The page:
• Inspect it for data that is being used by the code

  • Inspect it for exceptions that occur on conditions

  • Test while you write your code

  • Figure out any logical errors

When you press F5, Visual Studio automatically starts a w3wp.exe process and attaches the debugger to that process. W3wp.exe is an IIS worker process that handles all the requests for a particular application pool. The following screenshot shows the output window (you can open the output window from menu View | Output). Here you can see that the first line indicates the process that the debugger has attached to. It also provides the process ID (in this case it is 3616—it may be different for you).

So whenever any requests arrive through this process, the debugger will be able to break at the line you have indicated and highlight the line as shown here. From here on, you can step into code by pressing F11 or step over the code by pressing F10.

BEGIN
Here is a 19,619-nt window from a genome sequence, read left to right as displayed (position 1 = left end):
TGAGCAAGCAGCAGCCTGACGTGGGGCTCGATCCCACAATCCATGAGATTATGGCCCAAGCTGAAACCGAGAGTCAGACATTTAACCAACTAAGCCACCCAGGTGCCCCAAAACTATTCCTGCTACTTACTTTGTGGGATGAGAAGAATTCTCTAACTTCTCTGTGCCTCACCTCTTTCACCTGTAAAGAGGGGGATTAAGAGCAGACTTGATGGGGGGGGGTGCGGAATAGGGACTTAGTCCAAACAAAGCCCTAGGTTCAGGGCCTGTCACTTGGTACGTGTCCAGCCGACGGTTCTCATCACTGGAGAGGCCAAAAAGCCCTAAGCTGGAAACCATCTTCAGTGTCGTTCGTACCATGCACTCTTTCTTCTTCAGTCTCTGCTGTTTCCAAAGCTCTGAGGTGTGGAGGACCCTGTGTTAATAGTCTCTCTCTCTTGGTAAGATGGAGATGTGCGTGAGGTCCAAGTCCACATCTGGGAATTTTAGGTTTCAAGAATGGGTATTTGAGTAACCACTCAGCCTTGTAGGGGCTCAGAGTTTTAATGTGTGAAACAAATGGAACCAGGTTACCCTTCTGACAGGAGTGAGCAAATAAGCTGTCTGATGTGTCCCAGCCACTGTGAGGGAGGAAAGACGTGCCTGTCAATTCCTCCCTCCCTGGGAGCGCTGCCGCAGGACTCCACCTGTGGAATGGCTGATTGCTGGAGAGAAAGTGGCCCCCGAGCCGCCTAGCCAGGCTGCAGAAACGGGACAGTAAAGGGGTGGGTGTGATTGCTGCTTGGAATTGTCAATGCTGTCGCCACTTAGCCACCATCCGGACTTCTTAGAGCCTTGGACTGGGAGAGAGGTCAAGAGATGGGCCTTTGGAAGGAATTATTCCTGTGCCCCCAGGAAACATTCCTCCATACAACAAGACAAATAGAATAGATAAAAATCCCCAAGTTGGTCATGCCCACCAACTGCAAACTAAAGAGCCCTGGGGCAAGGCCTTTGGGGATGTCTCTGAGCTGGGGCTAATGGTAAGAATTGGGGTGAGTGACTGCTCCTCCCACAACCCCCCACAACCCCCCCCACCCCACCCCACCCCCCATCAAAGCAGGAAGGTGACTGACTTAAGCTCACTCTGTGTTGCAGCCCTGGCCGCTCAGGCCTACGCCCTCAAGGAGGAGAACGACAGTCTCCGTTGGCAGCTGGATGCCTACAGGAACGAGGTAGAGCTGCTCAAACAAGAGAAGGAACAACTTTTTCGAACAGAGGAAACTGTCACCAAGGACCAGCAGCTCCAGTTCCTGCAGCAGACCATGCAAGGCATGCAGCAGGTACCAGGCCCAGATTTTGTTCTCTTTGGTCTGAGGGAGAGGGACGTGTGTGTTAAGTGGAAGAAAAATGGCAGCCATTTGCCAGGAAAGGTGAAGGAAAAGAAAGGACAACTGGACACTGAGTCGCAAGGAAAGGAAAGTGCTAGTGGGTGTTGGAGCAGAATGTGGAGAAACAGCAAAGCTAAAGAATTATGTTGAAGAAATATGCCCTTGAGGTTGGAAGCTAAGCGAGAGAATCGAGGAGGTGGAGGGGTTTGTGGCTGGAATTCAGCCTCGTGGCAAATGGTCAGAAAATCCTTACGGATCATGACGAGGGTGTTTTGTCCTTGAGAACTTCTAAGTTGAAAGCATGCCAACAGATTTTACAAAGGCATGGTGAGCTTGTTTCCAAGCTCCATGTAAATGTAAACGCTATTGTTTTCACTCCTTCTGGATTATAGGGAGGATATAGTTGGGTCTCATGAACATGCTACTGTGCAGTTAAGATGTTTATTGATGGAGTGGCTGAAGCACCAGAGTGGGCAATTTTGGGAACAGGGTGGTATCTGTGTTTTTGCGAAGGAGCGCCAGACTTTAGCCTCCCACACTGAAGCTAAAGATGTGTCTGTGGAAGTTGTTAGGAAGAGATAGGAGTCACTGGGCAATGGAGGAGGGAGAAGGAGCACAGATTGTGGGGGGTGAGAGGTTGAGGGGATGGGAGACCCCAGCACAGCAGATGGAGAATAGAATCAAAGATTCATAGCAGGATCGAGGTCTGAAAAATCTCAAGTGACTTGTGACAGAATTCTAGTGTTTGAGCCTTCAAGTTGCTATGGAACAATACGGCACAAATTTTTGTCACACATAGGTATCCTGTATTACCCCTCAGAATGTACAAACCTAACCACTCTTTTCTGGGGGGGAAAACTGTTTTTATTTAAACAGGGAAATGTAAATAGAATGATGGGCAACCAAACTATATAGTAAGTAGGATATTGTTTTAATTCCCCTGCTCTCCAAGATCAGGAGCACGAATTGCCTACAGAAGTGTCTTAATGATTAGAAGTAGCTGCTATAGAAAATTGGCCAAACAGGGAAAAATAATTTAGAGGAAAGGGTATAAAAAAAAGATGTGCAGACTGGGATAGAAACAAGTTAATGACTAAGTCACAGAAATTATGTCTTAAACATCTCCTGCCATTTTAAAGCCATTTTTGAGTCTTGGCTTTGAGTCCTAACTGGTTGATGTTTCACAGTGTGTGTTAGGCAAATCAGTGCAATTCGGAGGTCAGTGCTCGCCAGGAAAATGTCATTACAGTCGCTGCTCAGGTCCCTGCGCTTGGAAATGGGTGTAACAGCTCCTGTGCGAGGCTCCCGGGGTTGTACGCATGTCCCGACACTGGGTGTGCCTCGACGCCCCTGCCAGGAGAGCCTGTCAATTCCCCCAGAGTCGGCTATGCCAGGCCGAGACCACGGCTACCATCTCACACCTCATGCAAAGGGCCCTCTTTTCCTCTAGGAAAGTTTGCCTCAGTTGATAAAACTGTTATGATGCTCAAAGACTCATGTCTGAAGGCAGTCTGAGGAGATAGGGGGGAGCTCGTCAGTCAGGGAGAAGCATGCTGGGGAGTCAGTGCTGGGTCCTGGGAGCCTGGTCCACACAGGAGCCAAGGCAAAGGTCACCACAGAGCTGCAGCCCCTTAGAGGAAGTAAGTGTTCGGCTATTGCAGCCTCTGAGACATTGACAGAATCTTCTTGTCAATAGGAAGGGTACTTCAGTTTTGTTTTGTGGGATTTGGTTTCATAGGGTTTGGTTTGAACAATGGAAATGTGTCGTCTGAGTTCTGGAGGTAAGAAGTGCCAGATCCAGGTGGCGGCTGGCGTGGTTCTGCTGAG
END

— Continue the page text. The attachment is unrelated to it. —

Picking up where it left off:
You can add watch on the variables in the code. But you cannot change the variable values while running.

Developer Dashboard

SharePoint 2010 offers Developer Dashboard which provides information that can help developers to debug a problem. By default, Developer Dashboard is not turned on. Turn it on by executing the following command. The following command sets a value on a property named developer-dashboard to ondemand:

Stsadm –o setproperty –pn developer-dashboard –pv ondemand

When you refresh your site, you should be able to see a green icon next to the login name on the right-hand side as shown. Clicking that will open the Developer Dashboard which provides information on all the calls SharePoint makes in order to open a page or to execute an event handler.